“This vulnerability makes them vulnerable to abuse and mistreatment by farmers and their employers,” she says.
It states that migrant workers employed in the Irish meatpacking industry “face abusive and exploitative working conditions”.
According to the report, they are subjected to “dirty, difficult and dangerous work” and employers practice “poor safety and health protocols” and display an “arrogant disregard” for workers.
Growing care needs
The four countries examined in “Key Migrant Workers and Social Cohesion in Europe” all have elderly populations with increasing care needs.
While Ireland currently has the smallest population of the four, the old-age dependency ratio is expected to grow from 22 to 42 between 2020 and 2050.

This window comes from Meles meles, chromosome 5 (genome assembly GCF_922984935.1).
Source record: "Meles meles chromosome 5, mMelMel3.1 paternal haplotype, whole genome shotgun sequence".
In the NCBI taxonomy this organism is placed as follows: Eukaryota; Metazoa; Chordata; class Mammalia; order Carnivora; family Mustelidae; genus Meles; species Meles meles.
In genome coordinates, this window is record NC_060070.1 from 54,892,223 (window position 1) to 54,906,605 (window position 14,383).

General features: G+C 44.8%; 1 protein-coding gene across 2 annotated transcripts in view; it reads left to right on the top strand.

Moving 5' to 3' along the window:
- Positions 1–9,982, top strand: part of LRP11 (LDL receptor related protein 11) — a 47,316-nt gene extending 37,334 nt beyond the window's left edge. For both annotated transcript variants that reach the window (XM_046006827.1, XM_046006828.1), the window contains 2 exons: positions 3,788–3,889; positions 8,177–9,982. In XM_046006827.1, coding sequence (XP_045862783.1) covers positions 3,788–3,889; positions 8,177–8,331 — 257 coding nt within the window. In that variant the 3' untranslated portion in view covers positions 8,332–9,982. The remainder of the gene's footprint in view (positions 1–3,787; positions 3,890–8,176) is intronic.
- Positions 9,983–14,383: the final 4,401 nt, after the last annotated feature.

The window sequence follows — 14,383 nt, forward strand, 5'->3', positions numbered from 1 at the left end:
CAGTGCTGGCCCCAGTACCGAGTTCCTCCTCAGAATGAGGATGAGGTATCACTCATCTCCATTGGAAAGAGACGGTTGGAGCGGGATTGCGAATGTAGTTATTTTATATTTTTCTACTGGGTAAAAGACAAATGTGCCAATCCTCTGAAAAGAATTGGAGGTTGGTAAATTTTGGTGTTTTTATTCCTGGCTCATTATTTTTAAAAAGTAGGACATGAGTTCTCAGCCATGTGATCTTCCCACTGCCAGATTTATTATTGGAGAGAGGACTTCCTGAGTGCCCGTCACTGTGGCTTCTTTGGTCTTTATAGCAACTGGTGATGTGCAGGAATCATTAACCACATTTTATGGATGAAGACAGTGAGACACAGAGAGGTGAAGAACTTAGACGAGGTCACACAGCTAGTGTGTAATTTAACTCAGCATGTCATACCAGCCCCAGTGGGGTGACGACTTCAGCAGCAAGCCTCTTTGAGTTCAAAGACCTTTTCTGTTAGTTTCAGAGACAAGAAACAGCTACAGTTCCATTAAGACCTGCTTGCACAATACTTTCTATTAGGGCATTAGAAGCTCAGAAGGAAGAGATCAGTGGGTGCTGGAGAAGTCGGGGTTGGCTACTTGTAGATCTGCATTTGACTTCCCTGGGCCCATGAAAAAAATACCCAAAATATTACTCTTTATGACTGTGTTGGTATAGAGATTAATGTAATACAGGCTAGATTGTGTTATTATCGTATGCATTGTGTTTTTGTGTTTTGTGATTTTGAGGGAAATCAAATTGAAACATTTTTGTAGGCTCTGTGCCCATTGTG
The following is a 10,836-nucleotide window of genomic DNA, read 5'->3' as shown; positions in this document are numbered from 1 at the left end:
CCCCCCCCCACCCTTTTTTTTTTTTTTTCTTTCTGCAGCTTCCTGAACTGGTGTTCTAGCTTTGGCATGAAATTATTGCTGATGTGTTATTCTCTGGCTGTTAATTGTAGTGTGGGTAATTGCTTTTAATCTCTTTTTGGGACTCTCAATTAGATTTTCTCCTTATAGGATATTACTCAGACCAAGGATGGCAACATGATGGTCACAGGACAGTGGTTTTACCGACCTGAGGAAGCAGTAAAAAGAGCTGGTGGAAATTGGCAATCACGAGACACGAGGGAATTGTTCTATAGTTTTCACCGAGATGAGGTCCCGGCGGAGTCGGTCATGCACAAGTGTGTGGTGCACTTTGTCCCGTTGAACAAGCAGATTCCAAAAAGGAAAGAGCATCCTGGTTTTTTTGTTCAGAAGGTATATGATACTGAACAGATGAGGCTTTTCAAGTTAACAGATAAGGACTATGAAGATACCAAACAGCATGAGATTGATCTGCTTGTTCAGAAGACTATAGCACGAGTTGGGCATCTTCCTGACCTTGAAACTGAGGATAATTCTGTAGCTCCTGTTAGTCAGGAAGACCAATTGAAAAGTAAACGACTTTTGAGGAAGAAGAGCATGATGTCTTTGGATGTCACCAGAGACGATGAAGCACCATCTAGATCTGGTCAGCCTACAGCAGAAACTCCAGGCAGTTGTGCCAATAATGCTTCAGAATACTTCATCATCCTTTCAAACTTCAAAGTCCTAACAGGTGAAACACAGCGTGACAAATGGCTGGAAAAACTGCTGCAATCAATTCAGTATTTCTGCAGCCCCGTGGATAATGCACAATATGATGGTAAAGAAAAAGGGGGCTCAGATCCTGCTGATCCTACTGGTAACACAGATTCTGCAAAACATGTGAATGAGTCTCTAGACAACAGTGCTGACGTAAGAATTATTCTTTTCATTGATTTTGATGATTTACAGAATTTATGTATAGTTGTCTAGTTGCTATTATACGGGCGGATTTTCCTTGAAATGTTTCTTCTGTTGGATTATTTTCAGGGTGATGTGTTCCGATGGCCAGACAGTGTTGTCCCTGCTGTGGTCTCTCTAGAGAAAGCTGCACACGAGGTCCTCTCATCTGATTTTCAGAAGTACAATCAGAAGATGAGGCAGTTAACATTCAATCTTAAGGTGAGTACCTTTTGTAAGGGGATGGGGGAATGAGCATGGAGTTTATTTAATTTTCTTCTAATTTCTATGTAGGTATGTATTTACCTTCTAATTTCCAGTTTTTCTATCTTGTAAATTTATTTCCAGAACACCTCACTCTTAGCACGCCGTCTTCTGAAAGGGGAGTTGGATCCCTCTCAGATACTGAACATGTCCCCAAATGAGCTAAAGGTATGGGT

In other words, the ratio of Irish aged 65 and over to those aged 15-64 would nearly double.
The report says that much of Ireland’s public care services operate through private providers, “which, by some accounts, provide the state with more flexibility in terms of controlling the costs of providing care”.
She says the high cost of private care and long waiting times for limited publicly funded home care have contributed to “the increased demand for affordable private home care” and notes that 34.5% of care workers in Ireland work in home care.
“This number will likely underestimate the number of informal caregivers, many of whom are immigrants who are not formally ’employed’ as caregivers,” she says.
An estimated 22% of caregivers working in homes or in residential care facilities were born outside Ireland.